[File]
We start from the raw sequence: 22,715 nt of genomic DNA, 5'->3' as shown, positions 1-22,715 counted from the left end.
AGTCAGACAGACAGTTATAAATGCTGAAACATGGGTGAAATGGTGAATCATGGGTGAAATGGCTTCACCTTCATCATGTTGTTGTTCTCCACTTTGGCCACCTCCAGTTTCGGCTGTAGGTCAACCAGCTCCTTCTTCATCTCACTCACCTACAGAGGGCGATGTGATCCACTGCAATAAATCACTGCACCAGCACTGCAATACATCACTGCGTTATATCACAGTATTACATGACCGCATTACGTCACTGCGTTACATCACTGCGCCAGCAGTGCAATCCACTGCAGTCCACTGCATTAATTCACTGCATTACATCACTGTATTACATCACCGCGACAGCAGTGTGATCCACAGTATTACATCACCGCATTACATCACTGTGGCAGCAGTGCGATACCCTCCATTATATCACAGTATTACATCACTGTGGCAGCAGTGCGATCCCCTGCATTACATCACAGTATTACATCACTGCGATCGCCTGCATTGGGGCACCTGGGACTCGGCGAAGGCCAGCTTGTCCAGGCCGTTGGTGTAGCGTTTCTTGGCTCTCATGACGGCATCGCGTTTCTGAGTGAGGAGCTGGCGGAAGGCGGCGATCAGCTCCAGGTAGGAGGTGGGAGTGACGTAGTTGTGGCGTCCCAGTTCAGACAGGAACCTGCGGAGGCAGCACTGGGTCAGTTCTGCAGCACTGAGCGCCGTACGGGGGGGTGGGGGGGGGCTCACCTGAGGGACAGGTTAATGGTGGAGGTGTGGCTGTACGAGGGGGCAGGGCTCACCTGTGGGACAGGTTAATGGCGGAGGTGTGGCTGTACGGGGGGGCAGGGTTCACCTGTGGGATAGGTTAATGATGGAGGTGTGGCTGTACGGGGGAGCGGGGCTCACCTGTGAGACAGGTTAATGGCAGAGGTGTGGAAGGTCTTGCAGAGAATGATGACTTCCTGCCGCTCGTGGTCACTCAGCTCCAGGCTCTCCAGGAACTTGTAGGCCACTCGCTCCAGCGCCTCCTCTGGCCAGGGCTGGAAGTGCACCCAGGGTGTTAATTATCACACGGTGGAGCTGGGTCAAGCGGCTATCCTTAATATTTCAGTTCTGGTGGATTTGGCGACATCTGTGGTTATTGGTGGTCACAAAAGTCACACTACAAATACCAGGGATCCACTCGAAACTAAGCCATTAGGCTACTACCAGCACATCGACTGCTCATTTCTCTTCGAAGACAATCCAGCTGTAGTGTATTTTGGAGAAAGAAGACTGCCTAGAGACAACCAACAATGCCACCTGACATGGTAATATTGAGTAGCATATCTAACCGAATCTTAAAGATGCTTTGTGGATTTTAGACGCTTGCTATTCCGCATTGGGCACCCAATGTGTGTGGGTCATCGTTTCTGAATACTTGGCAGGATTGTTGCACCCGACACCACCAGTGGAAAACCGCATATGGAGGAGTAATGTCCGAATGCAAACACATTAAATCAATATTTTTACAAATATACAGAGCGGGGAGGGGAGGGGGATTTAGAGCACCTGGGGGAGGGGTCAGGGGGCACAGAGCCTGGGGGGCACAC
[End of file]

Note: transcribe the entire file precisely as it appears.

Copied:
We start from the raw sequence: 22,715 nt of genomic DNA, 5'->3' as shown, positions 1-22,715 counted from the left end.
AGTCAGACAGACAGTTATAAATGCTGAAACATGGGTGAAATGGTGAATCATGGGTGAAATGGCTTCACCTTCATCATGTTGTTGTTCTCCACTTTGGCCACCTCCAGTTTCGGCTGTAGGTCAACCAGCTCCTTCTTCATCTCACTCACCTACAGAGGGCGATGTGATCCACTGCAATAAATCACTGCACCAGCACTGCAATACATCACTGCGTTATATCACAGTATTACATGACCGCATTACGTCACTGCGTTACATCACTGCGCCAGCAGTGCAATCCACTGCAGTCCACTGCATTAATTCACTGCATTACATCACTGTATTACATCACCGCGACAGCAGTGTGATCCACAGTATTACATCACCGCATTACATCACTGTGGCAGCAGTGCGATACCCTCCATTATATCACAGTATTACATCACTGTGGCAGCAGTGCGATCCCCTGCATTACATCACAGTATTACATCACTGCGATCGCCTGCATTGGGGCACCTGGGACTCGGCGAAGGCCAGCTTGTCCAGGCCGTTGGTGTAGCGTTTCTTGGCTCTCATGACGGCATCGCGTTTCTGAGTGAGGAGCTGGCGGAAGGCGGCGATCAGCTCCAGGTAGGAGGTGGGAGTGACGTAGTTGTGGCGTCCCAGTTCAGACAGGAACCTGCGGAGGCAGCACTGGGTCAGTTCTGCAGCACTGAGCGCCGTACGGGGGGGTGGGGGGGGGCTCACCTGAGGGACAGGTTAATGGTGGAGGTGTGGCTGTACGAGGGGGCAGGGCTCACCTGTGGGACAGGTTAATGGCGGAGGTGTGGCTGTACGGGGGGGCAGGGTTCACCTGTGGGATAGGTTAATGATGGAGGTGTGGCTGTACGGGGGAGCGGGGCTCACCTGTGAGACAGGTTAATGGCAGAGGTGTGGAAGGTCTTGCAGAGAATGATGACTTCCTGCCGCTCGTGGTCACTCAGCTCCAGGCTCTCCAGGAACTTGTAGGCCACTCGCTCCAGCGCCTCCTCTGGCCAGGGCTGGAAGTGCACCCAGGGTGTTAATTATCACACGGTGGAGCTGGGTCAAGCGGCTATCCTTAATATTTCAGTTCTGGTGGATTTGGCGACATCTGTGGTTATTGGTGGTCACAAAAGTCACACTACAAATACCAGGGATCCACTCGAAACTAAGCCATTAGGCTACTACCAGCACATCGACTGCTCATTTCTCTTCGAAGACAATCCAGCTGTAGTGTATTTTGGAGAAAGAAGACTGCCTAGAGACAACCAACAATGCCACCTGACATGGTAATATTGAGTAGCATATCTAACCGAATCTTAAAGATGCTTTGTGGATTTTAGACGCTTGCTATTCCGCATTGGGCACCCAATGTGTGTGGGTCATCGTTTCTGAATACTTGGCAGGATTGTTGCACCCGACACCACCAGTGGAAAACCGCATATGGAGGAGTAATGTCCGAATGCAAACACATTAAATCAATATTTTTACAAATATACAGAGCGGGGAGGGGAGGGGGATTTAGAGCACCTGGGGGAGGGGTCAGGGGGCACAGAGCCTGGGGGGCACAC